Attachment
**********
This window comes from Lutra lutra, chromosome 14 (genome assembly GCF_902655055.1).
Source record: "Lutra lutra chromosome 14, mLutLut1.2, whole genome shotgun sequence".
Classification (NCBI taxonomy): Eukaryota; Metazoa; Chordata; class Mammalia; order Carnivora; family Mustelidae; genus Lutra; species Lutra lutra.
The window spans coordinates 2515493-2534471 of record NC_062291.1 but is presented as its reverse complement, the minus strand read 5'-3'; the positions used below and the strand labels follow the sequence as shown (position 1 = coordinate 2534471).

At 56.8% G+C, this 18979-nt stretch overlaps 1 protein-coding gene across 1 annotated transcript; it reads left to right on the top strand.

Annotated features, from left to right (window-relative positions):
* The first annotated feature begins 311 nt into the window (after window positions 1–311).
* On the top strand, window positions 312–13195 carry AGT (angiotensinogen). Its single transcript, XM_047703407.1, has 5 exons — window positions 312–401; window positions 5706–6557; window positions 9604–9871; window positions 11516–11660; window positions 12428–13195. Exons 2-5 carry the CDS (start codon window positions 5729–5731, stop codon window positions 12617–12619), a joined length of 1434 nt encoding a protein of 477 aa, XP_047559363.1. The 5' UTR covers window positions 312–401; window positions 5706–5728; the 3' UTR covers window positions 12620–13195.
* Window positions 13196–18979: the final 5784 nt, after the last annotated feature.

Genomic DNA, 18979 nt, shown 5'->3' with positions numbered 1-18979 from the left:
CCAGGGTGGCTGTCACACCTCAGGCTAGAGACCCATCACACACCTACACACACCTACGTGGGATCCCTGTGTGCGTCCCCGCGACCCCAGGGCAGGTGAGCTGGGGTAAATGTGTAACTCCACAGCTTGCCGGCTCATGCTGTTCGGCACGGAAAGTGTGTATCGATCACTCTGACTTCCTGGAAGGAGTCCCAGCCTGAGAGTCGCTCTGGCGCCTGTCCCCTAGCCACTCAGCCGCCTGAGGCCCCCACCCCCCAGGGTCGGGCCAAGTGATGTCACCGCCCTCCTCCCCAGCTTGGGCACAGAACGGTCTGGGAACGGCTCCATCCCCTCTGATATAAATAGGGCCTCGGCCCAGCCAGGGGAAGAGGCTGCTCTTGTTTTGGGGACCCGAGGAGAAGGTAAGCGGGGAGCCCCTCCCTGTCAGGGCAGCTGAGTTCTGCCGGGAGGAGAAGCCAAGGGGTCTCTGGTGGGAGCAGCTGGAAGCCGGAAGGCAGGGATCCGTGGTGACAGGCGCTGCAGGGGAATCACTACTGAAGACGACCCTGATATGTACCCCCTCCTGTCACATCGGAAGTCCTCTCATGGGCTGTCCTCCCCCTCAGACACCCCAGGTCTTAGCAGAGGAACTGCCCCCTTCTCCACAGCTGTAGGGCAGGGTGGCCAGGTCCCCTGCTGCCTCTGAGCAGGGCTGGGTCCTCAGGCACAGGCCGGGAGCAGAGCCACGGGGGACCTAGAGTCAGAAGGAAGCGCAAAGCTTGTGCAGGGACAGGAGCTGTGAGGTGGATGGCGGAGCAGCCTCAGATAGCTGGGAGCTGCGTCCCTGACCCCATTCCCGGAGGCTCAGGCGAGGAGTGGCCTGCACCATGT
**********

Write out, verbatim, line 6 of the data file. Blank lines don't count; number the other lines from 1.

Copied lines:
Annotated features, from left to right (window-relative positions):